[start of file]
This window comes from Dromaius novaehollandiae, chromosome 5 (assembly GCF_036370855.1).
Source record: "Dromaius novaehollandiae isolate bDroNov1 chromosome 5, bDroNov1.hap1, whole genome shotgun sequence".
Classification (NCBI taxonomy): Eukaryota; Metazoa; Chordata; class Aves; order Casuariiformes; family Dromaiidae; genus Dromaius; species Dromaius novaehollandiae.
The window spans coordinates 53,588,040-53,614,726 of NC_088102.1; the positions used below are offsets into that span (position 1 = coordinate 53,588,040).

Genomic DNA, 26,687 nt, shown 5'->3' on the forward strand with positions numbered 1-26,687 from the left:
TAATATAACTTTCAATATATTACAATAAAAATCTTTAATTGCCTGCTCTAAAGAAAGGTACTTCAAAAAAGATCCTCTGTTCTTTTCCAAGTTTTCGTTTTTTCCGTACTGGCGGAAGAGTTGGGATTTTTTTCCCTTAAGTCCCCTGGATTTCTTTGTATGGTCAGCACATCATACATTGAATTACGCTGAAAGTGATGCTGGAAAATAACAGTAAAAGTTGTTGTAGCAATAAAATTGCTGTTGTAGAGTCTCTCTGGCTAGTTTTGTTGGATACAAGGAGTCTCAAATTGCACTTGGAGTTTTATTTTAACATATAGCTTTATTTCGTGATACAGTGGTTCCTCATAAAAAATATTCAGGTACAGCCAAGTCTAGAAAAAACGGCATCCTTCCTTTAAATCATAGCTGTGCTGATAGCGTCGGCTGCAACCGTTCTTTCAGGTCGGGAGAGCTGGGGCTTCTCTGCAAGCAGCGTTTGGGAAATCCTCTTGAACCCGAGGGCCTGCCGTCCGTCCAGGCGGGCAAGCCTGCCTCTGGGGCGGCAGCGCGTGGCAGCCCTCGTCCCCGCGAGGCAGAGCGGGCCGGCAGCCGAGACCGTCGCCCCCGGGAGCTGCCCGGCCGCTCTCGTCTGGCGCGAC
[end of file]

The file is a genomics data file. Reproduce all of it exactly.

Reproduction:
This window comes from Dromaius novaehollandiae, chromosome 5 (assembly GCF_036370855.1).
Source record: "Dromaius novaehollandiae isolate bDroNov1 chromosome 5, bDroNov1.hap1, whole genome shotgun sequence".
Classification (NCBI taxonomy): Eukaryota; Metazoa; Chordata; class Aves; order Casuariiformes; family Dromaiidae; genus Dromaius; species Dromaius novaehollandiae.
The window spans coordinates 53,588,040-53,614,726 of NC_088102.1; the positions used below are offsets into that span (position 1 = coordinate 53,588,040).

Genomic DNA, 26,687 nt, shown 5'->3' on the forward strand with positions numbered 1-26,687 from the left:
TAATATAACTTTCAATATATTACAATAAAAATCTTTAATTGCCTGCTCTAAAGAAAGGTACTTCAAAAAAGATCCTCTGTTCTTTTCCAAGTTTTCGTTTTTTCCGTACTGGCGGAAGAGTTGGGATTTTTTTCCCTTAAGTCCCCTGGATTTCTTTGTATGGTCAGCACATCATACATTGAATTACGCTGAAAGTGATGCTGGAAAATAACAGTAAAAGTTGTTGTAGCAATAAAATTGCTGTTGTAGAGTCTCTCTGGCTAGTTTTGTTGGATACAAGGAGTCTCAAATTGCACTTGGAGTTTTATTTTAACATATAGCTTTATTTCGTGATACAGTGGTTCCTCATAAAAAATATTCAGGTACAGCCAAGTCTAGAAAAAACGGCATCCTTCCTTTAAATCATAGCTGTGCTGATAGCGTCGGCTGCAACCGTTCTTTCAGGTCGGGAGAGCTGGGGCTTCTCTGCAAGCAGCGTTTGGGAAATCCTCTTGAACCCGAGGGCCTGCCGTCCGTCCAGGCGGGCAAGCCTGCCTCTGGGGCGGCAGCGCGTGGCAGCCCTCGTCCCCGCGAGGCAGAGCGGGCCGGCAGCCGAGACCGTCGCCCCCGGGAGCTGCCCGGCCGCTCTCGTCTGGCGCGAC